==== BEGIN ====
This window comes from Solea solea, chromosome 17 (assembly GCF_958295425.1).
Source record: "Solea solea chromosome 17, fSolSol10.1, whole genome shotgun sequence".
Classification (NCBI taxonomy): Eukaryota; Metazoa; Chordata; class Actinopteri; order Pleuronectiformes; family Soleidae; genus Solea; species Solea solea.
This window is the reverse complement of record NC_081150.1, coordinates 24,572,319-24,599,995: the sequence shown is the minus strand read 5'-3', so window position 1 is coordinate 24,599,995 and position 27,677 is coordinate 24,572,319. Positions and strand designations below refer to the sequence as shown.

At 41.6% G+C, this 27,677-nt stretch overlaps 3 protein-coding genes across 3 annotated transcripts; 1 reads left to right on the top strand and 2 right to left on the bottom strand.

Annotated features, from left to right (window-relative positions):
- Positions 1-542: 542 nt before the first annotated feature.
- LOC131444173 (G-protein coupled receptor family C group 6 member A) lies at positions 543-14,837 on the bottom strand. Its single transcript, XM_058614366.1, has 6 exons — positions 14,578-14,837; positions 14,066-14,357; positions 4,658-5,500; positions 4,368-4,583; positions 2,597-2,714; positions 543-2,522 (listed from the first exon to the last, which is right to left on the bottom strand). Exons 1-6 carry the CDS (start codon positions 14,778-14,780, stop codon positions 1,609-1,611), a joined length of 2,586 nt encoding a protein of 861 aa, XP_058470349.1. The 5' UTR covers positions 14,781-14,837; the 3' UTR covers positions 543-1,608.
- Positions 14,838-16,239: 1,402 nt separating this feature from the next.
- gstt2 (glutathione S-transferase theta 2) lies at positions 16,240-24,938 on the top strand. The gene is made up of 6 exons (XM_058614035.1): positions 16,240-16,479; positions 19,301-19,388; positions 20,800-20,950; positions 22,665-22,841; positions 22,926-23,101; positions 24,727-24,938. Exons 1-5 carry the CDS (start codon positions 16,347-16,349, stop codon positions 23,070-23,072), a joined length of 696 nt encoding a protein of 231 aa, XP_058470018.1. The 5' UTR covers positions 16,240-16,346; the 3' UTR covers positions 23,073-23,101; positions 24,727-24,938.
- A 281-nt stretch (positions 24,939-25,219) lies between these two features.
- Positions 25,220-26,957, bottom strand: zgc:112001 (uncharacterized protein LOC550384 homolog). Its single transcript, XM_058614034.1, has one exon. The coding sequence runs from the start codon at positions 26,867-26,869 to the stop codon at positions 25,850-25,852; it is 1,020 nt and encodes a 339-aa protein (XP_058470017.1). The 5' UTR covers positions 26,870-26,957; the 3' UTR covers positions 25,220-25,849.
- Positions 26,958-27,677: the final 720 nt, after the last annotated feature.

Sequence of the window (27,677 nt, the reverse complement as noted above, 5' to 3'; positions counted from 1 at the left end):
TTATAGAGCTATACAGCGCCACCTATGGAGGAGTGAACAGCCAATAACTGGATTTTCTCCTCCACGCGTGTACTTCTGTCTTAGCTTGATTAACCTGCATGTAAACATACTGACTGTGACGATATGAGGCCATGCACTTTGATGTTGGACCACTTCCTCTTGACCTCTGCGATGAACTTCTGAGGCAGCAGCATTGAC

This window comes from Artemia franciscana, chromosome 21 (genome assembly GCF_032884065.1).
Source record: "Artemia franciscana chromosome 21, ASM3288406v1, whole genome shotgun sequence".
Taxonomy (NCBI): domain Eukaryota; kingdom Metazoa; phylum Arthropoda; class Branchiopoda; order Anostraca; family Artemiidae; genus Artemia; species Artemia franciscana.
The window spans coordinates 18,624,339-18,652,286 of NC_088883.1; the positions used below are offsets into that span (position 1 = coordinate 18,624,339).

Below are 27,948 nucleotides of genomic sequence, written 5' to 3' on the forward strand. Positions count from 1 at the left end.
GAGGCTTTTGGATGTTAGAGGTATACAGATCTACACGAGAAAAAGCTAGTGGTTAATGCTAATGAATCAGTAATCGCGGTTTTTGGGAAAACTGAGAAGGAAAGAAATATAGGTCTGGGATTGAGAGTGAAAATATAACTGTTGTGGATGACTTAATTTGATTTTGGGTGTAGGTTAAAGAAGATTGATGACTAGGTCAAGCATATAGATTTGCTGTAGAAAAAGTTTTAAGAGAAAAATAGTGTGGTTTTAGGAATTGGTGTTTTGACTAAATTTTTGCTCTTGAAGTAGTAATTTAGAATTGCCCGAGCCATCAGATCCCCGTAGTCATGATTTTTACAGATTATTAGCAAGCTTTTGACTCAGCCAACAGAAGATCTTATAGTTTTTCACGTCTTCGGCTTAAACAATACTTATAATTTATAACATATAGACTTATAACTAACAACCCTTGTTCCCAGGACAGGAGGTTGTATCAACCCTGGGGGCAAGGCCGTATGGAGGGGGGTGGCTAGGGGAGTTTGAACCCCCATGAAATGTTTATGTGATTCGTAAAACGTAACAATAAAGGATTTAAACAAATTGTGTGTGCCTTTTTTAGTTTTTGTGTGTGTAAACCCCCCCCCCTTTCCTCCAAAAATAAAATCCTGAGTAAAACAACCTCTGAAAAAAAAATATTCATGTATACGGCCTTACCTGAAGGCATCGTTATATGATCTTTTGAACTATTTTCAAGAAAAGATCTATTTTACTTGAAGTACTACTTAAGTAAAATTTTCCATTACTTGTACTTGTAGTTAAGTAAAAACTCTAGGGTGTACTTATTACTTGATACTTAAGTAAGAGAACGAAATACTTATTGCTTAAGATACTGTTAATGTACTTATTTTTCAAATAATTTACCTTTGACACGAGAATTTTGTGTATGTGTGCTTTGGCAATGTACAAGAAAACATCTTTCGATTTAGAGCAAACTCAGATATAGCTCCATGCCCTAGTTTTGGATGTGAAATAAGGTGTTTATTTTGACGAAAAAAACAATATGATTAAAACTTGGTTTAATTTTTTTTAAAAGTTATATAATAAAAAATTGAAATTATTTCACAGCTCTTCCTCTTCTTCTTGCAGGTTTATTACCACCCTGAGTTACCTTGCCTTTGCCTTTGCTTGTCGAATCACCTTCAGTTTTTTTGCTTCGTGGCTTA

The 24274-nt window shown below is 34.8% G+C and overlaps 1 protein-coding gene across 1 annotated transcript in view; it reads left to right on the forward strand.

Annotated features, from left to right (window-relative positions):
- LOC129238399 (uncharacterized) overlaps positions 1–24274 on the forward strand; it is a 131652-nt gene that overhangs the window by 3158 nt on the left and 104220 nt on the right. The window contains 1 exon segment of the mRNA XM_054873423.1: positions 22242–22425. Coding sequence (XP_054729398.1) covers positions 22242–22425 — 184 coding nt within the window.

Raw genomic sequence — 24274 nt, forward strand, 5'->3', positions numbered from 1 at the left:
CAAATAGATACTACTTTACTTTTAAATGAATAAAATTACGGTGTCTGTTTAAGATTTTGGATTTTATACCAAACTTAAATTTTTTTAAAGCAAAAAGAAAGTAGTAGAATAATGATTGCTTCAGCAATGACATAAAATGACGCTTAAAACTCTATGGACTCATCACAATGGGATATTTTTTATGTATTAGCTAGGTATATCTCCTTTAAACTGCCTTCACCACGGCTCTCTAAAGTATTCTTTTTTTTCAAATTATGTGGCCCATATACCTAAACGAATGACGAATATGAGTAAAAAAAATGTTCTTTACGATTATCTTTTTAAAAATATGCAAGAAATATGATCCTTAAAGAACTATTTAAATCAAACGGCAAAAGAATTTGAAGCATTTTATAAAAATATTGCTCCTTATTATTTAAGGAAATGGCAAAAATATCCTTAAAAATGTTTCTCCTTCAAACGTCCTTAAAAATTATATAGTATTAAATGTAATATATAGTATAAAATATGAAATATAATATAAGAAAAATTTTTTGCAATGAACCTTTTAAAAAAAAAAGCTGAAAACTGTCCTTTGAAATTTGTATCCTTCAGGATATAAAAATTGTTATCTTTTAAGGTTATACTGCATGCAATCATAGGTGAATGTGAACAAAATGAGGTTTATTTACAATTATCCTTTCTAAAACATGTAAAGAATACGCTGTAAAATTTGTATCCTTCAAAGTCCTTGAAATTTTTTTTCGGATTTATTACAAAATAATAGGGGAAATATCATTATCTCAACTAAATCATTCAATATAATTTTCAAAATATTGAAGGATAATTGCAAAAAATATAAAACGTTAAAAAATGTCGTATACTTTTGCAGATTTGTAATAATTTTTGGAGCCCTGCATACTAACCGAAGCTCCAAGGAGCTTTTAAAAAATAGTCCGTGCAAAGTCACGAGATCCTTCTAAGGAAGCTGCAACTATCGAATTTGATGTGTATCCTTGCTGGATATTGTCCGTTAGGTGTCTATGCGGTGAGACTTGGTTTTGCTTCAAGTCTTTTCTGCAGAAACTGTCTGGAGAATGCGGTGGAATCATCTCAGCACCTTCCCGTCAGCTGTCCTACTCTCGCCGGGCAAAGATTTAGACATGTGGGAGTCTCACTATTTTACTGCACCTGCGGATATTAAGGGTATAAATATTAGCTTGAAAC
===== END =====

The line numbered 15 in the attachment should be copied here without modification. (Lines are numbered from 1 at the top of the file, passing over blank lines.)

TTATAGAGCTATACAGCGCCACCTATGGAGGAGTGAACAGCCAATAACTGGATTTTCTCCTCCACGCGTGTACTTCTGTCTTAGCTTGATTAACCTGCATGTAAACATACTGACTGTGACGATATGAGGCCATGCACTTTGATGTTGGACCACTTCCTCTTGACCTCTGCGATGAACTTCTGAGGCAGCAGCATTGAC